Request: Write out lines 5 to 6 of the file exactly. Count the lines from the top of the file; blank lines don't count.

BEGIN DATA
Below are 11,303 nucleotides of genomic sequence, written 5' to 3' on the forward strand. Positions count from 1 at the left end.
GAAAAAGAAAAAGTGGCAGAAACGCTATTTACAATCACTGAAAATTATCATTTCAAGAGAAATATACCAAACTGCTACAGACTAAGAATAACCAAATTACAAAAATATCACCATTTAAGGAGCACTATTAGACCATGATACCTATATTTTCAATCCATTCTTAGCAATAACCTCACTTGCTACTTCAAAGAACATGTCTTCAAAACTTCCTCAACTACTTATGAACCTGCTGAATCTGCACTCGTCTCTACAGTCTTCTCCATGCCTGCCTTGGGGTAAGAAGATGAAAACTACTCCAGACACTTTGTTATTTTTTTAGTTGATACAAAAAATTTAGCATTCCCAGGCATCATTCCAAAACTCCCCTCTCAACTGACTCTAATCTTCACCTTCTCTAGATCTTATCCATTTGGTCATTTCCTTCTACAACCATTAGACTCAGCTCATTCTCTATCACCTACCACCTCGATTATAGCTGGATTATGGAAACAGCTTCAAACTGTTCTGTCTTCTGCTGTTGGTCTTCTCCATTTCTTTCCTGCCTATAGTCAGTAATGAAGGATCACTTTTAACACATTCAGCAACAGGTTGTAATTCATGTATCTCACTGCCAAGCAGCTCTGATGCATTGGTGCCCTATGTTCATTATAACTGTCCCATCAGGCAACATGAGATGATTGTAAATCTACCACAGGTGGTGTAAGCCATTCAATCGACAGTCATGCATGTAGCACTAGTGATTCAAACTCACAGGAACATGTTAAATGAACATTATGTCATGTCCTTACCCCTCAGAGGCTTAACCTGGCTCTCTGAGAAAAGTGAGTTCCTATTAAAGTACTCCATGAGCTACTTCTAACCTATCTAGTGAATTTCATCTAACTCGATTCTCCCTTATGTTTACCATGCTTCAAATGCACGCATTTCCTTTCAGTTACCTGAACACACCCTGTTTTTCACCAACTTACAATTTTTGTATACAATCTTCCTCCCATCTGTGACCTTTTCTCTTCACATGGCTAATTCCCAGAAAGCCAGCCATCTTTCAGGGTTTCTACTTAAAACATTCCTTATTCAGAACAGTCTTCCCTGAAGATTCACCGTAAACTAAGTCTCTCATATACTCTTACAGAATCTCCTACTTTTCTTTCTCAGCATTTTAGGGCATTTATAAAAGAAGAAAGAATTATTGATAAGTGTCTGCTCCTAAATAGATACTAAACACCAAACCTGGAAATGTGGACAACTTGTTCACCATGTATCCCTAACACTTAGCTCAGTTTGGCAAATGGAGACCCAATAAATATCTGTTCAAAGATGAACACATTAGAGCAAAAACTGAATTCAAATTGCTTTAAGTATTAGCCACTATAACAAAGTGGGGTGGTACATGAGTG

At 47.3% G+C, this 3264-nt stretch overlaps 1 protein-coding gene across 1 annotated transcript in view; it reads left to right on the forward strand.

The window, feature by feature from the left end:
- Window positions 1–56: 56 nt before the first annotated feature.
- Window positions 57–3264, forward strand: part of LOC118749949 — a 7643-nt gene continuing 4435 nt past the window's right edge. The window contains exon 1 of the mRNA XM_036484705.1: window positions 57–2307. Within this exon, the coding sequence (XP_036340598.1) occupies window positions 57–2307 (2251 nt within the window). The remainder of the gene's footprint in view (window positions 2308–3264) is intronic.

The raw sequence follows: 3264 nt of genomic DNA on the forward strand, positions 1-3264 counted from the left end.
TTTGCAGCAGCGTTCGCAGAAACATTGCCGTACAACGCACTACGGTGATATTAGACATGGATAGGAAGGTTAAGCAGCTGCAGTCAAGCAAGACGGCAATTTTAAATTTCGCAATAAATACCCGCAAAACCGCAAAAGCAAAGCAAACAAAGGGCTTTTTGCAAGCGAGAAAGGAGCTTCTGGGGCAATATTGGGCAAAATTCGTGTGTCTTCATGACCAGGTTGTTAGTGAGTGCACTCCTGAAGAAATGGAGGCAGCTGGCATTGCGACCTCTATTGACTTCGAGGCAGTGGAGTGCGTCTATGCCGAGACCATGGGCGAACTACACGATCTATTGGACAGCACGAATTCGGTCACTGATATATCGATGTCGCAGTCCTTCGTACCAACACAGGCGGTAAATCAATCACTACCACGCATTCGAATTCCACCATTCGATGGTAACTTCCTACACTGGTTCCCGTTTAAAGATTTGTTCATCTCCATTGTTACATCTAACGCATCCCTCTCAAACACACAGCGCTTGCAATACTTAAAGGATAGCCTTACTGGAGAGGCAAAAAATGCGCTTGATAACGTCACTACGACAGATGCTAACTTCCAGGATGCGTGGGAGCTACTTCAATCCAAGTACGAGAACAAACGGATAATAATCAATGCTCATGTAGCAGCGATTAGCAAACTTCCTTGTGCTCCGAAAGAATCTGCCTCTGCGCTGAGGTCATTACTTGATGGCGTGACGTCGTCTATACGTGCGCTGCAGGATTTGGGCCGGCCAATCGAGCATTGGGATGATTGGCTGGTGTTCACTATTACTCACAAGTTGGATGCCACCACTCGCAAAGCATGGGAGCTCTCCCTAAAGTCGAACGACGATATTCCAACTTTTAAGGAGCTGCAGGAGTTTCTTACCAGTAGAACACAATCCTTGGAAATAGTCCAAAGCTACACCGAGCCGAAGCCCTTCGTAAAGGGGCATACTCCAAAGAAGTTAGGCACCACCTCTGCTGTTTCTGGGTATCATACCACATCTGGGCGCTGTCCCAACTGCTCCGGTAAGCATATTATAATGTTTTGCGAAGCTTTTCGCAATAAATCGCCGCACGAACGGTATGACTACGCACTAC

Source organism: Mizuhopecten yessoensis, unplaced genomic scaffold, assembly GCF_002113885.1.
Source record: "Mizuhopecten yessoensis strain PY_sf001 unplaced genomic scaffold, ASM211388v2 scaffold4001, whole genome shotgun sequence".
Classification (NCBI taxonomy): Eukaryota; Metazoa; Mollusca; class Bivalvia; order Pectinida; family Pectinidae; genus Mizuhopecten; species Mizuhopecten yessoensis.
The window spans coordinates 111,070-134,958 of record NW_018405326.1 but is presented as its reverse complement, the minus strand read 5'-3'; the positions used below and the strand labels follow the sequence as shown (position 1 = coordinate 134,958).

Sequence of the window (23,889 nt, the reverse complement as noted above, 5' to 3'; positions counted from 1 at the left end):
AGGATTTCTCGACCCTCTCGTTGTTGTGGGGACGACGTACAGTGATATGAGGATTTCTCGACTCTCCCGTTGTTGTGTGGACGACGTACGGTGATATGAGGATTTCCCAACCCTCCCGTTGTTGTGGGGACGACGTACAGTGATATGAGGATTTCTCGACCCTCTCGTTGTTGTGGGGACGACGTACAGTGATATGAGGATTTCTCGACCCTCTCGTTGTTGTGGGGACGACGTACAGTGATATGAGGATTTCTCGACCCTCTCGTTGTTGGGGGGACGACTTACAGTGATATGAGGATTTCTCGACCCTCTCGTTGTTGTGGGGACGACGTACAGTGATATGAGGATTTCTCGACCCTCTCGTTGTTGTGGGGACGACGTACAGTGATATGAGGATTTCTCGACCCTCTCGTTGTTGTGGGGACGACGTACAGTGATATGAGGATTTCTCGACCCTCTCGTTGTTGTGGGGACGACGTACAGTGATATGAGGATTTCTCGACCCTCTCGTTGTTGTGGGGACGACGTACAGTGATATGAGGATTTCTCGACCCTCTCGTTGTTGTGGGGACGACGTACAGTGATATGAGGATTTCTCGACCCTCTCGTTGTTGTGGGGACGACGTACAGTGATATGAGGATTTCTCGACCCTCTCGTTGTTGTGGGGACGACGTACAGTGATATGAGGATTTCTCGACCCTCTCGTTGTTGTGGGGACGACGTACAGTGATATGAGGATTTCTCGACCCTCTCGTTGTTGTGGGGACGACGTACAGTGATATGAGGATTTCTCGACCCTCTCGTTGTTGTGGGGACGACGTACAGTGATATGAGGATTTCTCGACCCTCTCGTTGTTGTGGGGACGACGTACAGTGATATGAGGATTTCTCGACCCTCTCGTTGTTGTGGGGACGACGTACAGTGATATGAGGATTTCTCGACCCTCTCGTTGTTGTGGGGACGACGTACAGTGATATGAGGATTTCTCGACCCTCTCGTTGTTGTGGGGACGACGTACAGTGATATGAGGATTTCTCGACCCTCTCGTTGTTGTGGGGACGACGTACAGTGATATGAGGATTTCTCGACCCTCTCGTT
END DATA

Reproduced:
- Window positions 1–56: 56 nt before the first annotated feature.
- Window positions 57–3264, forward strand: part of LOC118749949 — a 7643-nt gene continuing 4435 nt past the window's right edge. The window contains exon 1 of the mRNA XM_036484705.1: window positions 57–2307. Within this exon, the coding sequence (XP_036340598.1) occupies window positions 57–2307 (2251 nt within the window). The remainder of the gene's footprint in view (window positions 2308–3264) is intronic.